Michael Hemann seeks better ways to deploy chemotherapy drugs and overcome tumor resistance.
To all members of the MIT community:
Exactly one year ago today, we awoke to a beautiful early fall morning. The sun was warm, the sky an intense blue, and the school year was just picking up its rhythm.
Within a few hours, that rhythm and our lives were changed in ways no one could have imagined. From those first horrific moments when we realized that a plane crashing into the World Trade Center was no accident, we moved through the day with shock, dread and grief. But we also moved with resolve, respect and an extraordinary sense of caring for one another.
I have never been prouder to be a member of the MIT community than in those days and weeks following Sept. 11, as faculty, students and staff joined together to affirm what is best in us - as individuals and as a university. We held fast to the principles of open expression of ideas, of respect for our varied cultures and faiths, and of basing our actions on understanding. And we learned how deeply we depend on one another.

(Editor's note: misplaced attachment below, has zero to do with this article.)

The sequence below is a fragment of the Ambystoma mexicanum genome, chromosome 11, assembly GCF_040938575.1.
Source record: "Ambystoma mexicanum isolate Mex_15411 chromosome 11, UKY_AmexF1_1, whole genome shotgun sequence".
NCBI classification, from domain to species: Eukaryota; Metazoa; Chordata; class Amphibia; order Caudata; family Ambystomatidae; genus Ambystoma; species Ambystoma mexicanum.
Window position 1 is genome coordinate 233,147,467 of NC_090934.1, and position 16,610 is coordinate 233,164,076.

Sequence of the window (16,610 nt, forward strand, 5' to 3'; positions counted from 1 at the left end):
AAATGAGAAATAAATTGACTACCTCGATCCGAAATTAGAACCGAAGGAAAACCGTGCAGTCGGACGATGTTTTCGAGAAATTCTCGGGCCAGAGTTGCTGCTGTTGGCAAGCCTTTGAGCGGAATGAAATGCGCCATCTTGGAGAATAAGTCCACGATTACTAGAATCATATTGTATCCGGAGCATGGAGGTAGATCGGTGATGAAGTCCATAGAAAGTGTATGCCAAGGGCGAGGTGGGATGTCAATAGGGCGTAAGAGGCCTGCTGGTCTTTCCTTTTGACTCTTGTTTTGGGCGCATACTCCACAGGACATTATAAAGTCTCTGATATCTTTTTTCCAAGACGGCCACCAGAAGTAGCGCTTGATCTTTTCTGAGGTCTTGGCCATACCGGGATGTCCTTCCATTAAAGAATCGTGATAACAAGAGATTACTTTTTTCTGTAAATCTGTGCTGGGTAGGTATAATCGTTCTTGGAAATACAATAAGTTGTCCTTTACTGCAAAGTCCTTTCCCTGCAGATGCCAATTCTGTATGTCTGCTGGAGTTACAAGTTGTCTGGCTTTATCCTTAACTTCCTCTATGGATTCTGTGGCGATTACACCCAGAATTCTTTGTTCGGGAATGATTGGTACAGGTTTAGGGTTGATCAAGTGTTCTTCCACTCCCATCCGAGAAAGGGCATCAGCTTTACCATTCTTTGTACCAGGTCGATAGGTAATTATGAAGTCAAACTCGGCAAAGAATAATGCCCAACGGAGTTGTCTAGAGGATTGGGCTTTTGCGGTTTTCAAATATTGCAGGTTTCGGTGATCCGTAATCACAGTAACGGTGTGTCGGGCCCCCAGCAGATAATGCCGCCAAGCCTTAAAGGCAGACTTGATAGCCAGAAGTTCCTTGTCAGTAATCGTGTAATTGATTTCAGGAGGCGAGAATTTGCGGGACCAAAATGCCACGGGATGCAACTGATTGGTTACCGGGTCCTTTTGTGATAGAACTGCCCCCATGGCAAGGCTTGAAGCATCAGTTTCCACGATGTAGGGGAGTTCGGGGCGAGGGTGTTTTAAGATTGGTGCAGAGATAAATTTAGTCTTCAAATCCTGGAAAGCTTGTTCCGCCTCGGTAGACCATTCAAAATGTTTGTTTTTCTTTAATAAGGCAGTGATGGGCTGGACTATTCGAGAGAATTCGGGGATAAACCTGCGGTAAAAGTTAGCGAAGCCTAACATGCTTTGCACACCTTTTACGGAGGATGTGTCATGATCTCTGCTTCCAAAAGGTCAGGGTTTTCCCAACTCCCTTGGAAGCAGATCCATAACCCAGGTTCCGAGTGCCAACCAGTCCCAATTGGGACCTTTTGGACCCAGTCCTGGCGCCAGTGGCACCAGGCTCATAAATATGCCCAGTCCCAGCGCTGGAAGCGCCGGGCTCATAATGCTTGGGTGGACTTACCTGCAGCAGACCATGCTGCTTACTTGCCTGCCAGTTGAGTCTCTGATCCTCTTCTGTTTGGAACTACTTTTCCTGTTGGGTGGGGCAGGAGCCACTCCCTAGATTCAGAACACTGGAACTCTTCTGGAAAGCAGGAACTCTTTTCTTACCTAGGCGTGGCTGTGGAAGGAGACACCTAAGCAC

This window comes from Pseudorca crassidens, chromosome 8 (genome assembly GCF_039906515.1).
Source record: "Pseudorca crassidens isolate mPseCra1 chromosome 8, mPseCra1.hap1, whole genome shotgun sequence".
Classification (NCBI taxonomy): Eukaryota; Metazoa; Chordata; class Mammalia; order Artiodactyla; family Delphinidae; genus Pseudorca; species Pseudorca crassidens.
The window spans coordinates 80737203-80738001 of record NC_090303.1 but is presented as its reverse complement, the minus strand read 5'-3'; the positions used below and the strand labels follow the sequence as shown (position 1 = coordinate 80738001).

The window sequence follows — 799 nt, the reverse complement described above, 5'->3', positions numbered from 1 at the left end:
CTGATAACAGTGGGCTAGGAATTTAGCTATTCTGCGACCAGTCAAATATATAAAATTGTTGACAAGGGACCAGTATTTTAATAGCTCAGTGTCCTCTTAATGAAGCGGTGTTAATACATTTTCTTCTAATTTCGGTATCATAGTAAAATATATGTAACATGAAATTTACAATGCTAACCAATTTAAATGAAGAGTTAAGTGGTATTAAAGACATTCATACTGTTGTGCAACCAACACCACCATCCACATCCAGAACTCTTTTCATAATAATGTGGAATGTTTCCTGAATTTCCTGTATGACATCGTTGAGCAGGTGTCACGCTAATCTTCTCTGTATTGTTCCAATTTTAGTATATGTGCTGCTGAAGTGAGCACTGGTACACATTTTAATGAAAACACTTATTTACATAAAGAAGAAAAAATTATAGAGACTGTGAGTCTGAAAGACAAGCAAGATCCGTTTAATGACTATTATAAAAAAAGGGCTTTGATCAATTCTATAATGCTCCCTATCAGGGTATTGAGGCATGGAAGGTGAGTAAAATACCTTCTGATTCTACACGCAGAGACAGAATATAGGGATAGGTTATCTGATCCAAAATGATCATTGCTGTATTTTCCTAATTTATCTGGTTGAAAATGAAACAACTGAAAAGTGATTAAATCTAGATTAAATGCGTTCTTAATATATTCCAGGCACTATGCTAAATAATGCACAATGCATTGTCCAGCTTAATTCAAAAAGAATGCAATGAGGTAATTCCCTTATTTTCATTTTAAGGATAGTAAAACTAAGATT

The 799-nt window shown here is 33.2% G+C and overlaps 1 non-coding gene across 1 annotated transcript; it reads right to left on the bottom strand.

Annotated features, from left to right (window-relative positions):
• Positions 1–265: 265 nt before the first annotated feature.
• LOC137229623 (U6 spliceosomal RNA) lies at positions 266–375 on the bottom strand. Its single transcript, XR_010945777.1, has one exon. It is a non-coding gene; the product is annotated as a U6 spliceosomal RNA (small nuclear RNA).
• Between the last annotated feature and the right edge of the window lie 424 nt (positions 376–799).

Throughout the year, we have worked together to deepen our community, to develop greater understanding of the root causes of global unrest, and to help create the systems (technological, economic and political) that will help secure a safer world for us all.
Today is a day of reflection and remembrance. It is also a day to rededicate ourselves to our mission "to develop in each member of the MIT community the ability and passion to work wisely, creatively and effectively for the betterment of humankind."
I want to thank all of you for what you have done and what you continue to do to make MIT an extraordinary center of learning and service to our nation and the world.
Charles M. Vest
A version of this article appeared in MIT Tech Talk on September 11, 2002.